IMG_1913The seeds for these rattlesnake beans came from Michael’s uncle in Arizona. They’ve been a fun twist too. Their easy to grow and cook up beautifully! I’ll have to post a pic here or on instagram of the beans themselves. They’re beautiful!

So, that’s an update of the kitchen garden. The flower gardens are hanging in there but not really flourishing like they usually do. I didn’t even plant zinnias this year because it was way too dry in June. I hope the seeds last until next year!

My next post, which I promise will be soon, will feature a new chocolate from the Harbor Sweets Chocolate Company that I’ve been asked to review..

Think chocolate and honey..it’s divine and I’ll be giving a box away!

Don’t miss it!

What’s growing in your garden? Are you dealing with drought or deluge?

Please say hi so I know you were here! I love that!!

Thanks for stopping in!

Enjoy everything!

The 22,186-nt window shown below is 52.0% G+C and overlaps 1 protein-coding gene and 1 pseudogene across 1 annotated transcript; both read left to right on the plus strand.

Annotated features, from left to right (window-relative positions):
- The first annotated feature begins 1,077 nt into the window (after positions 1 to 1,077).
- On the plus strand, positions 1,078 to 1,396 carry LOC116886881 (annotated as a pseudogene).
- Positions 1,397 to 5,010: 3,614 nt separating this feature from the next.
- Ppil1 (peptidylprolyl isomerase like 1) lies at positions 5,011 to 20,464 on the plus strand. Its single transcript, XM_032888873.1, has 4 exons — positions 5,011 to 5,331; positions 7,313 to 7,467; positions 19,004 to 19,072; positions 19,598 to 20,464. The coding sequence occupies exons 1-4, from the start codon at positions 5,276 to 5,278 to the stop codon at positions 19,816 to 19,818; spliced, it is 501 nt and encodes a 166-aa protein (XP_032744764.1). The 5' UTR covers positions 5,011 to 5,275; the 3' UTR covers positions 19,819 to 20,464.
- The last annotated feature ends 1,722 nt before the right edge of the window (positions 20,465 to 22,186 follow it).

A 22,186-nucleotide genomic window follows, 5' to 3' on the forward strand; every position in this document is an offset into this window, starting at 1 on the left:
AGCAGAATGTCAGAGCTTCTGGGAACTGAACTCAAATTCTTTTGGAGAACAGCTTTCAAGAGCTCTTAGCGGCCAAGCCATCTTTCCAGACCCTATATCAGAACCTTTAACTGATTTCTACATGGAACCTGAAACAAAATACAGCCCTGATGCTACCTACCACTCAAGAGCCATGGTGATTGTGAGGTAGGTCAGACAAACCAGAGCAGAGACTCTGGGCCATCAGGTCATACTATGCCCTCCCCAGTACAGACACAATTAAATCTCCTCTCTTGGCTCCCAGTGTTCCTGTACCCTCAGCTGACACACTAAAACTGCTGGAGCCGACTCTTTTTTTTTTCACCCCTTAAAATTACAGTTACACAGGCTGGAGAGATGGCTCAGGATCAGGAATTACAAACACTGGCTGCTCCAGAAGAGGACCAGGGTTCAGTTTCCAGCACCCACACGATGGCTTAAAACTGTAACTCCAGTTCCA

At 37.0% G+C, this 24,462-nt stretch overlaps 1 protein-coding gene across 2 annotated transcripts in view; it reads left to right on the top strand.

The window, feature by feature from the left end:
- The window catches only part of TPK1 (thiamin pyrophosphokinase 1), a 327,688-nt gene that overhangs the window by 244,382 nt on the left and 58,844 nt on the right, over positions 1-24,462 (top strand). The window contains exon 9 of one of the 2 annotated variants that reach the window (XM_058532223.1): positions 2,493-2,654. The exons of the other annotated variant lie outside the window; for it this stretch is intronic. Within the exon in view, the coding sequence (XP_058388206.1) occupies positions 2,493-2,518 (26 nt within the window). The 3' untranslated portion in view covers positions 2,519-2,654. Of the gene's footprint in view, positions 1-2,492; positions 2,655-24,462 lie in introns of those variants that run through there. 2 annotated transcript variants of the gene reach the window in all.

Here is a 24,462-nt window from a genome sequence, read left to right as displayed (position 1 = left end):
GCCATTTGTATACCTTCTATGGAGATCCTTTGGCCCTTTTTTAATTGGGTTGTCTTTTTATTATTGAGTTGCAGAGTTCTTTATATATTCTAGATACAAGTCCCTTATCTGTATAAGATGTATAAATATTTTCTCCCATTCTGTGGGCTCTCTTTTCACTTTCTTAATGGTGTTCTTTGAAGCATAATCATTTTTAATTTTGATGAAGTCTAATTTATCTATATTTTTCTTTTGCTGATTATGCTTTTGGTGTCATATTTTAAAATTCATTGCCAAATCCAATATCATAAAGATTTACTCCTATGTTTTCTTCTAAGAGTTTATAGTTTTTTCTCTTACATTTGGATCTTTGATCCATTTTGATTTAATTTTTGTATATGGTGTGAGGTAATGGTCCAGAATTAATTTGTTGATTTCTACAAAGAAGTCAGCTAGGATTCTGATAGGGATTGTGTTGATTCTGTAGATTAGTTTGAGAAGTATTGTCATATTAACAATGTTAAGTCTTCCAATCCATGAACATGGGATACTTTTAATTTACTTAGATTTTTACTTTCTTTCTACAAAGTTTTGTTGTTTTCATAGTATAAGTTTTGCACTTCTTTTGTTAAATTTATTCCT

Michele

 

 

6 Comments

    1. Oh Judy, it seems early for that last tomato! I’m going to start pulling plants soon too. I wish I could find some cold weather veggies to plant but I haven’t had luck with that. Thanks for stopping by and saying hi!

  1. Nice update! I planted 9 tomatoes. Many are either done or so bare because of blight. I was fortunate to have 7 more grown out of compost that I scattered in the garden. Those are just starting to produce, so I’m enjoying a nice second round of produce. We squished a lot of bean beetles, but they took over, and I pulled the bean plants today. I might use your method and not plant beans next year. I’ve got a new crop of lettuce, spinach, beets, and carrots that I hope produce before we get frost.

  2. I haven’t had much to harvest in my new garden. Good sugar snaps and cherry tomatoes but the green beans were a bust. I haven’t really thought out an edible garden plan for this new garden, but dreaming/planning season is not too far away.